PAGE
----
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Military Science (ROTC)

Do you want to be a leader?                                                                                                                               
Are you curious about ROTC and what we have to offer?  

Then check us out by taking a military science class. YOU WON'T HAVE ANY OBLIGATION TO THE ARMY. You will earn academic credit and learn new things.

CONTACT US FOR MORE INFO!
Do you have what it takes to join ROTC and become a leader?

See our eligibility requirements below.
Not sure if you qualify, contact us to find out, each case is unique.

ROTC Basic Course Eligibility:

Are you a student at the university?

Then you can take any 100 or 200 level ROTC class!

ROTC "Contracting" Eligibility:  Want to "contract" with ROTC and become a U.S. Army Officer, then you must meet these criteria:

Be enrolled full time AND have a cumulative GPA of 2.0 on a 4.0 scale (2.5 if applying for a scholarship).

Will be younger than 30 at the time of commissioning.

Be a US Citizen.

Never used illicit chemical substances or drugs.

Have good moral character (no record of criminal arrest or conviction).

Meet Army tattoo policy.

Pass a medical exam.

Meet Army height and weight requirements  (use this calculator to find your maximum weight).

Pass the Army Physical Fitness Test (take our physical fitness class and we can help you to succeed).

 
Do you have questions about ROTC?

See our frequently asked questions below.
Want to know more?  Is your question not listed?  Give us a call.

Q. By enrolling in ROTC are you joining the Army?

A. No. Students who enroll in ROTC don't automatically join the Army. They take an ROTC class for which they receive credit.  There is no obligation just for taking a 100 or 200 level ROTC class.

Q. Is ROTC a major?

A. No, ROTC classes are general electives.  Our cadets study any major they want.

Q. When will I become obligated to the Army if I join ROTC?

A. Only when you sign a contract with ROTC.  This can be as late as the beginning of the junior year of college.

Q. How much time does ROTC take up weekly?

A. ROTC classes each semester add up to 4 credit hours. Out-of-class requirements are minimal and most are voluntary.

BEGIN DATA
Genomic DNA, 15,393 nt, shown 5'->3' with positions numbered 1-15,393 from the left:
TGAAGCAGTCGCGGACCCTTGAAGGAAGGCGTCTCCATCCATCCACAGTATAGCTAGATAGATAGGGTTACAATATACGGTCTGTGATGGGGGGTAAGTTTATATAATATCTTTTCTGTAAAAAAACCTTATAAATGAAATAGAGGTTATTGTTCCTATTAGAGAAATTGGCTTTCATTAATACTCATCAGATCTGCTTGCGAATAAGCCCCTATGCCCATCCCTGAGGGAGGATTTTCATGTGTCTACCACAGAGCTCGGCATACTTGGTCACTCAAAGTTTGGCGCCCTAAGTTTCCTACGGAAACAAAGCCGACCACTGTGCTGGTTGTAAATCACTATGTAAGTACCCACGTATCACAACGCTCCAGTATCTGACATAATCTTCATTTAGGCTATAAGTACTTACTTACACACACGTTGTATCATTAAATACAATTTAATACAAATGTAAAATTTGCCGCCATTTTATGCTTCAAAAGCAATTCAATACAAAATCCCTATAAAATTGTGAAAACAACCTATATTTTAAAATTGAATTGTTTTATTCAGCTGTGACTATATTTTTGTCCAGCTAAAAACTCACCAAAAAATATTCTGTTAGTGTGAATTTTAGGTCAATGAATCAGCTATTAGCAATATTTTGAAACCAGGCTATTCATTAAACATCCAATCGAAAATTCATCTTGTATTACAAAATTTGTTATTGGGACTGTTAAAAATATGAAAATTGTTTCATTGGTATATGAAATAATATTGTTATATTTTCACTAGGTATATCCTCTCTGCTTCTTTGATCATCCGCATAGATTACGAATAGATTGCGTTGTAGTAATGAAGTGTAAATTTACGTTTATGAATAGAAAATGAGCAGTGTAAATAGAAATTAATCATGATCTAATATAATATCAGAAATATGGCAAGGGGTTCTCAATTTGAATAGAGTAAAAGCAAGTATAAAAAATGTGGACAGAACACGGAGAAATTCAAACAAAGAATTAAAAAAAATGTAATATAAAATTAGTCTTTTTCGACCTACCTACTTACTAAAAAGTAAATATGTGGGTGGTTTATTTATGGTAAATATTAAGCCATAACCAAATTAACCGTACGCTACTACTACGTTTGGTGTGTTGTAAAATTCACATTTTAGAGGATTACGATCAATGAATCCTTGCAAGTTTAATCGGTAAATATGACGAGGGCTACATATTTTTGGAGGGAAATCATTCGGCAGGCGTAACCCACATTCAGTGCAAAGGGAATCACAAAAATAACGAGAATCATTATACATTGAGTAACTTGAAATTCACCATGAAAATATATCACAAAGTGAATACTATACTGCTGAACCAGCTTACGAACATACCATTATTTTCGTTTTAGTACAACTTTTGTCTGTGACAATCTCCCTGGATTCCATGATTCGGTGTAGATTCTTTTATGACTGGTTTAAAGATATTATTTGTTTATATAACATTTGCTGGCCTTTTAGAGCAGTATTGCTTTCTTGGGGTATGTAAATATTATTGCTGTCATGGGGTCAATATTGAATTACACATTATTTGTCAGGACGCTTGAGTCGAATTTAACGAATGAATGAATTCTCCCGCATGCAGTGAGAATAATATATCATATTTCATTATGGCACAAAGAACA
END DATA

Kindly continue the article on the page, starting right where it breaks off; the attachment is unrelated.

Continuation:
Q. What can students expect to learn by taking ROTC?

A. Quite simply, the leadership and management skills needed to become a U.S. Army officer or have a successful civilian career. During the Basic Course (first two years), your studies will include basic leadership development, basic military skills, adventure training, and life skills. During the Advanced Course (last two years), your studies will include advanced leadership and management skills, planning, and Army ethics.

Q. What makes ROTC different from regular college management courses?

A. Students in ROTC learn through a unique program that involves both classroom and "live" situations. For instance, a ROTC cadet might be found leading classmates through rough terrain in the woods or through a team building exercise on the campus grounds.

Q. On what basis are scholarship winners chosen?

A. ROTC scholarships are not based on financial need. Instead, they're awarded on merit. Merit is exhibited in academic achievement and extracurricular activities, such as sports, student government or part-time work. There are a variety of scholarships, tuition, and housing assistance available to students.

Q. Can only scholarship winners enroll in ROTC?

A. Almost any student can enroll in ROTC, regardless of whether you're a scholarship winner or not.

Q.  If I enroll in ROTC and see the program all the way through, do I have to go on active duty in the Army?

A.  No, we have options that allow ROTC graduates to serve their obligation as officers in the Army National Guard or Army Reserves.
Taking ROTC means you take 3 classes (3-4 total credit hours) of Military Science classes per semester as part of your overall academic plan.
 
We are not a major, we are a course of instruction you take in addition to studying any academic discipline you choose.
See the classes below!

 
 
Freshmen
**OPEN TO ALL STUDENTS WITH NO OBLIGATION TO THE U.S. ARMY**
Fall Semester
M SC 101 (class)
M SC 103 (lab)
M SC 150 (physical training)
Spring Semester
M SC 102 (class)
M SC 104 (lab)
M SC 151 (physical training)

Sophomores
**OPEN TO ALL STUDENTS WITH NO OBLIGATION TO THE U.S. ARMY**
Fall Semester
M SC 201 (class)
M SC 203 (lab)
M SC 250 (physical training)
Spring Semester
M SC 202 (class)
M SC 204 (lab)
M SC 251 (physical training)

 Juniors
**RESTRICTED ENROLLMENT**
Fall Semester
M SC 301 (class)
M SC 303 (lab)
M SC 350 (physical training)
Spring Semester
M SC 302 (class)
M SC 304 (lab)
M SC 351 (physical training)

Seniors
**RESTRICTED ENROLLMENT**
Fall Semester
M SC 401 (class)
M SC 403 (lab)
M SC 450 (physical training)
Spring Semester
M SC 402 (class)
M SC 404 (lab)
M SC 451 (physical training)

Anytime before Graduation
HIST 208: American History from 1865 (also meets GEN ED requirements)
We're looking for the best and brightest, those with good grades, athletic ability, and dedication. 

ROTC scholarships pay tuition and fees OR room and board (up to $10,000 annually), PLUS $1,200 a year for books.

Click the here to learn more.
Select Cadets are eligible to participate in a number of physically demanding and mentally tough courses.
 
All summer training events are designed to develop and build upon the students' critical thinking and leadership skills.
Click on a link below to check out the courses.
 

Basic Camp:  Selected Cadets will attend Basic Camp during the summer after their Freshman or Sophomore year.

Advanced Camp:  All contracted Cadets will attend Advanced Camp during the summer between their Junior and Senior Years.


Contracted Cadets can also compete for these additional summer training opportunities:

Airborne School

Air Assault School

Cadet Troop Leader Training

Mission Statement
 
The Yellow Jacket Battalion commissions Second Lieutenants from WVSU each year to provide high quality officers for service to our Nation and the U.S. Army